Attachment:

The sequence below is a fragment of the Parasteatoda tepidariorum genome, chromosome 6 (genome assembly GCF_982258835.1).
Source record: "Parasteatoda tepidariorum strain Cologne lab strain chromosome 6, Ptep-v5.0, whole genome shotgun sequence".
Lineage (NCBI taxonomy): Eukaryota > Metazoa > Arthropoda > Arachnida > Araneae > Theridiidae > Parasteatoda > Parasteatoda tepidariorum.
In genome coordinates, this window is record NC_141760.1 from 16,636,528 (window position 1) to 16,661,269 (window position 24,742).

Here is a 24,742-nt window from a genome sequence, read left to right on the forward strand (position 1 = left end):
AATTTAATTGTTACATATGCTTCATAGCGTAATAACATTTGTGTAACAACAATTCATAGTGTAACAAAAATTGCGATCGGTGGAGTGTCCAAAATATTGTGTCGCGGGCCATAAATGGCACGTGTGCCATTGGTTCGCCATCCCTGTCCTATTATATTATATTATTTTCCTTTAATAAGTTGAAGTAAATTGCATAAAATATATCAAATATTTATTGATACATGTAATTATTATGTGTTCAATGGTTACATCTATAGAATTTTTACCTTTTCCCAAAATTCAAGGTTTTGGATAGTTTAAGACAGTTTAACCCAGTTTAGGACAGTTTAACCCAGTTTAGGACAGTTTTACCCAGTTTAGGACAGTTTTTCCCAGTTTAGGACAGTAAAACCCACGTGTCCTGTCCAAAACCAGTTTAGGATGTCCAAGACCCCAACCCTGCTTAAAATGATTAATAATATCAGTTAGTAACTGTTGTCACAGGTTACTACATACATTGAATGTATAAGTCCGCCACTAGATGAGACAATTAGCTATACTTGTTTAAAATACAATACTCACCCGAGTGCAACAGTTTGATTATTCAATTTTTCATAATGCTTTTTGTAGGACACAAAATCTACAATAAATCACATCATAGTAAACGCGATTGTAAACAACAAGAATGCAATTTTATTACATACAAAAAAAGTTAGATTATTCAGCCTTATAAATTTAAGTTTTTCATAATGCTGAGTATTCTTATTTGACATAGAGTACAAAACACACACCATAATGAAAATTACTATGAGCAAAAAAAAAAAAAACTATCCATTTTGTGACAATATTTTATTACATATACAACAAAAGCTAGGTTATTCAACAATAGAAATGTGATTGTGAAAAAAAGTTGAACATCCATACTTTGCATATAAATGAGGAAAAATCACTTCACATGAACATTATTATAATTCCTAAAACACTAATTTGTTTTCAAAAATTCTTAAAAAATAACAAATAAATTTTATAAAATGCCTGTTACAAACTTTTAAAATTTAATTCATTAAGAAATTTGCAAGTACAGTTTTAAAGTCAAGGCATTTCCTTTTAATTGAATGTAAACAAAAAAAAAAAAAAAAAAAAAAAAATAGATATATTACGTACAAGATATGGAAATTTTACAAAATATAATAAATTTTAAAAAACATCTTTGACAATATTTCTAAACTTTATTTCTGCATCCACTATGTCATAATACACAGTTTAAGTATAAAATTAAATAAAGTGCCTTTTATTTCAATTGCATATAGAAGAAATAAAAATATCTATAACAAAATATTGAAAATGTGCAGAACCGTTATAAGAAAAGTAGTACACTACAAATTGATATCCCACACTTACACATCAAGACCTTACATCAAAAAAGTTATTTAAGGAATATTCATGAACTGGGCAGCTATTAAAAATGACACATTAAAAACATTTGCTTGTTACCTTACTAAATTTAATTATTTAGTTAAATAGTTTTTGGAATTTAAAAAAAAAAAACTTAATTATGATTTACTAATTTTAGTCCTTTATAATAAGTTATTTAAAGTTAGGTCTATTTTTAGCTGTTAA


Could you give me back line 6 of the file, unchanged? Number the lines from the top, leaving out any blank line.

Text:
AATTTAATTGTTACATATGCTTCATAGCGTAATAACATTTGTGTAACAACAATTCATAGTGTAACAAAAATTGCGATCGGTGGAGTGTCCAAAATATTGTGTCGCGGGCCATAAATGGCACGTGTGCCATTGGTTCGCCATCCCTGTCCTATTATATTATATTATTTTCCTTTAATAAGTTGAAGTAAATTGCATAAAATATATCAAATATTTATTGATACATGTAATTATTATGTGTTCAATGGTTACATCTATAGAATTTTTACCTTTTCCCAAAATTCAAGGTTTTGGATAGTTTAAGACAGTTTAACCCAGTTTAGGACAGTTTAACCCAGTTTAGGACAGTTTTACCCAGTTTAGGACAGTTTTTCCCAGTTTAGGACAGTAAAACCCACGTGTCCTGTCCAAAACCAGTTTAGGATGTCCAAGACCCCAACCCTGCTTAAAATGATTAATAATATCAGTTAGTAACTGTTGTCACAGGTTACTACATACATTGAATGTATAAGTCCGCCACTAGATGAGACAATTAGCTATACTTGTTTAAAATACAATACTCACCCGAGTGCAACAGTTTGATTATTCAATTTTTCATAATGCTTTTTGTAGGACACAAAATCTACAATAAATCACATCATAGTAAACGCGATTGTAAACAACAAGAATGCAATTTTATTACATACAAAAAAAGTTAGATTATTCAGCCTTATAAATTTAAGTTTTTCATAATGCTGAGTATTCTTATTTGACATAGAGTACAAAACACACACCATAATGAAAATTACTATGAGCAAAAAAAAAAAAAACTATCCATTTTGTGACAATATTTTATTACATATACAACAAAAGCTAGGTTATTCAACAATAGAAATGTGATTGTGAAAAAAAGTTGAACATCCATACTTTGCATATAAATGAGGAAAAATCACTTCACATGAACATTATTATAATTCCTAAAACACTAATTTGTTTTCAAAAATTCTTAAAAAATAACAAATAAATTTTATAAAATGCCTGTTACAAACTTTTAAAATTTAATTCATTAAGAAATTTGCAAGTACAGTTTTAAAGTCAAGGCATTTCCTTTTAATTGAATGTAAACAAAAAAAAAAAAAAAAAAAAAAAAATAGATATATTACGTACAAGATATGGAAATTTTACAAAATATAATAAATTTTAAAAAACATCTTTGACAATATTTCTAAACTTTATTTCTGCATCCACTATGTCATAATACACAGTTTAAGTATAAAATTAAATAAAGTGCCTTTTATTTCAATTGCATATAGAAGAAATAAAAATATCTATAACAAAATATTGAAAATGTGCAGAACCGTTATAAGAAAAGTAGTACACTACAAATTGATATCCCACACTTACACATCAAGACCTTACATCAAAAAAGTTATTTAAGGAATATTCATGAACTGGGCAGCTATTAAAAATGACACATTAAAAACATTTGCTTGTTACCTTACTAAATTTAATTATTTAGTTAAATAGTTTTTGGAATTTAAAAAAAAAAAACTTAATTATGATTTACTAATTTTAGTCCTTTATAATAAGTTATTTAAAGTTAGGTCTATTTTTAGCTGTTAA